Deutsche Post: Dense network

Deutsche Post Presentation

In my last article about Deutsche Post I also pointed out, that the company is market leader in many different segments in Germany:

Additionally, Deutsche Post DHL is market leader in many segments. In 2018, the company was the biggest logistics company by revenue in Europe – followed by Maersk A / S, Deutsche Bahn and Kuehne + Nagel. In the German mail communication market, Deutsche Post has a market share of around 62% (according to the company’s own estimates). DHL also has a market share above 40% in parcel in Germany. At least in Germany, Deutsche Post DHL is a clear market leader which can lead to cost advantages for the business. However, this is also not the source of the economic moat.

Overall, we can describe Deutsche Post as a stable business, which should be able to defend itself against competitors.


Deutsche Post also increased its dividend from € 1.35 for fiscal 2020 to a proposed dividend of € 1.80 for fiscal 2021. This is resulting in an increase of 33% year-over-year and a dividend yield of 4.2% right now. When considering, that Deutsche Post is targeting a payout ratio between 40% and 60% of net profits, the dividend is at the lower end of that range as it is resulting in a payout ratio of 44%. The dividend will be paid on May 11, 2022.

Deutsche Post: Dividend and Share Buybacks

Deutsche Post Presentation

Like most other German companies, Deutsche Post is trying to keep the dividend at least stable but does not increase the dividend every single year. However, with the rather low payout ratio in fiscal 2021, we can expect Deutsche Post to increase the dividend at least in small steps in the years to come.

And while the number of outstanding shares for Deutsche Post was more or less stable in the last few years (actually we saw a slight increase), Deutsche Post is planning to spend about € 2 billion in the years between 2022 and 2024 on share buybacks. With a market capitalization of € 53 billion right now, Deutsche Post can repurchase about 3.8% of the outstanding shares – assuming the stock price is staying at the current level and Deutsche Post will not dilute the number of shares in these years.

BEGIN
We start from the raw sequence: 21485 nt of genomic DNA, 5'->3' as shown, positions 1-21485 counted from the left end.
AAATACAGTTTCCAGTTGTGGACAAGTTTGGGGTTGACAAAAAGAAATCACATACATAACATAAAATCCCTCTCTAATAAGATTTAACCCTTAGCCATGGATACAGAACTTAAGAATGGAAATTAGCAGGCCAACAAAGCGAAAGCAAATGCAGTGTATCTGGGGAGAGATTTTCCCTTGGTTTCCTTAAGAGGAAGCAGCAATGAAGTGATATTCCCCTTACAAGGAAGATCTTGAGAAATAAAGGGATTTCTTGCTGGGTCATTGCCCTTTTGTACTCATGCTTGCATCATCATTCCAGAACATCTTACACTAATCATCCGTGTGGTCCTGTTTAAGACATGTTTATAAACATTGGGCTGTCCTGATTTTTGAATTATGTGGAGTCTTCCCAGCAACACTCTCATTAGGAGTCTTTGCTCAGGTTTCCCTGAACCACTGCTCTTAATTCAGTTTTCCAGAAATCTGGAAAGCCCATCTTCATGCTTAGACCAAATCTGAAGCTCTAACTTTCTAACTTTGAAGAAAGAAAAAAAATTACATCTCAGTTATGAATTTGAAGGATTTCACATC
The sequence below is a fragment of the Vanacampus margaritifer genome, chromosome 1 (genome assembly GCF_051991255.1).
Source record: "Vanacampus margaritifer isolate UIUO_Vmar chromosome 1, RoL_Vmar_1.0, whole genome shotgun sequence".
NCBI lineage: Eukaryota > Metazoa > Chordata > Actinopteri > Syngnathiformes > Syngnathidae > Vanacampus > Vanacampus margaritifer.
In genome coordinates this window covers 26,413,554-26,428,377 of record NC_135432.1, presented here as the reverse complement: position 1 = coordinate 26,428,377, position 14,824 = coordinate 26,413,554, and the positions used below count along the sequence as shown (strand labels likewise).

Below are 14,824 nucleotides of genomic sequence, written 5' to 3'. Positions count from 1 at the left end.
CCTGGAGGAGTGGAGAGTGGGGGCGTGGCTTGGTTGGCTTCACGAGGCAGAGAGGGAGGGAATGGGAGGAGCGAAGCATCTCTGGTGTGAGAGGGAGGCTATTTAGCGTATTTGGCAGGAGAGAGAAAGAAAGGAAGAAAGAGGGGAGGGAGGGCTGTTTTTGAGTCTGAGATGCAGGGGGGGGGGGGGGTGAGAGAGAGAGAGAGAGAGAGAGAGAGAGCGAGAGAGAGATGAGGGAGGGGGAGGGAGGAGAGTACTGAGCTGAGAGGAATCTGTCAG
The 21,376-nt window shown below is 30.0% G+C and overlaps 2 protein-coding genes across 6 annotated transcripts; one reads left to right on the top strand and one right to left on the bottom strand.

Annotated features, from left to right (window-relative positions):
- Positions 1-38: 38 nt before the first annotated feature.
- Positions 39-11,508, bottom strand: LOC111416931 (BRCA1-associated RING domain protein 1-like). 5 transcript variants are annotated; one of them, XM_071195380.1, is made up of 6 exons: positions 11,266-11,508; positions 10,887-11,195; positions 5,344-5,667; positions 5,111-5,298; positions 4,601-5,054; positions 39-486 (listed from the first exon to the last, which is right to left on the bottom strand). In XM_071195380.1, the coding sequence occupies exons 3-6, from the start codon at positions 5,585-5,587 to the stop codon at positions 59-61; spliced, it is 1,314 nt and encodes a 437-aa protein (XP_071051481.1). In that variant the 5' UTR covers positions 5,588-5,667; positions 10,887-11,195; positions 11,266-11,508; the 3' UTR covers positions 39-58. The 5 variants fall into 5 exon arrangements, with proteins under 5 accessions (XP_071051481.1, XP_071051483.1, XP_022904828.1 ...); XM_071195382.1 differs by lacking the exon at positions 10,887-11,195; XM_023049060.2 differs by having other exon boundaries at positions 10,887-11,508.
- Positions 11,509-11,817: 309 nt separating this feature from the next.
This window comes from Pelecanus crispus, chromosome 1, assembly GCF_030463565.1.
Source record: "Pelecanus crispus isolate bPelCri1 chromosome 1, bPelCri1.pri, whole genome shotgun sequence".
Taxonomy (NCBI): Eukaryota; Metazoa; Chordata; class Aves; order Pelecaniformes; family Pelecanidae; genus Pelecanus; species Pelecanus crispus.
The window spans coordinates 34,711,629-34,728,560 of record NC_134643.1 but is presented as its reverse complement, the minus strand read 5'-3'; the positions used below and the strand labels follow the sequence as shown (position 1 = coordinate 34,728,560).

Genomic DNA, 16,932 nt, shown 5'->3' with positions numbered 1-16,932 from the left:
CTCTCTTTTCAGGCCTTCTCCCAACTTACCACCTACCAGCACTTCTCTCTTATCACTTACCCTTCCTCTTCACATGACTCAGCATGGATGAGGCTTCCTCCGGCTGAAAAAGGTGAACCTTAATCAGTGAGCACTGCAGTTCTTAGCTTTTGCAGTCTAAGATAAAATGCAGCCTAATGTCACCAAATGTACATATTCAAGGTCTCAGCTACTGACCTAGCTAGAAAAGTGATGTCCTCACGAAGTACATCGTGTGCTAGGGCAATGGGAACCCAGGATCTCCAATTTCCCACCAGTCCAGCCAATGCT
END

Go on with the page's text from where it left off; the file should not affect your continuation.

Balance Sheet

Deutsche Post also has a solid balance sheet. On December 31, 2021, the company had € 3,283 million in current financial liabilities as well as € 16,614 million in non-current financial liabilities on its balance sheet. Compared to a total equity of € 19,499 million, this is resulting in a debt-equity ratio of 1.02, which is still acceptable. When comparing the total debt to the EBIT in the last fiscal year (€ 7,978 million), it would take about 2.5 years to repay the outstanding debt, which is also an acceptable ratio.

Deutsche Post: Strong balance sheet

Deutsche Post Presentation

When looking at the asset side, Deutsche Post has € 3,531 million in cash and cash equivalents as well as € 3,088 million in current financial assets, which are also rather liquid assets. And when looking at the maturity profile of the senior bonds, the average time till maturity is 5.3 years and the highest amount Deutsche Post must repay in the next few years is € 1,250 million in fiscal 2026.

Intrinsic Value Calculation

When looking at the P / E ratio, Deutsche Post seems to be extremely cheap right now. Taking the basic EPS of € 4.10 for fiscal 2021, Deutsche Post is trading for 10.5 times fiscal 2021 earnings right now. Not only does a P / E ratio of 10 seem extremely cheap for any stable business, that is not declining, it is also the lowest P / E ratio Deutsche Post was trading for in the last few years (only during the crash in March 2020 , the company was trading for a lower P / E ratio).

Deutsche Post P / E ratio and price to free cash flow
Data by YCharts

Aside from just looking at the price-earnings ratio, we can also use a discount cash flow calculation to determine an intrinsic value for Deutsche Post. As a basis for our calculation, we can take a free cash flow of € 3.6 billion as a basis – according to the company’s own guidance. And let’s be cautious for growth in the years to come and assume only 3% growth annually. When calculating with 1,239 million outstanding shares and 10% discount rate, we get an intrinsic value of € 41.51 for the stock making Deutsche Post fairly valued right now. When being a little more optimistic and assume 4% growth for the years to come, we get an intrinsic value of € 48.53 for the stock.


Deutsche Post is a solid investment with a high dividend yield. Even when calculating with cautious assumptions for the years to come, the stock is fairly valued or slightly undervalued and we can expect an annual return around 10%. And finally, Deutsche Post could surprise and continue to grow at a higher pace than in the years before COVID-19.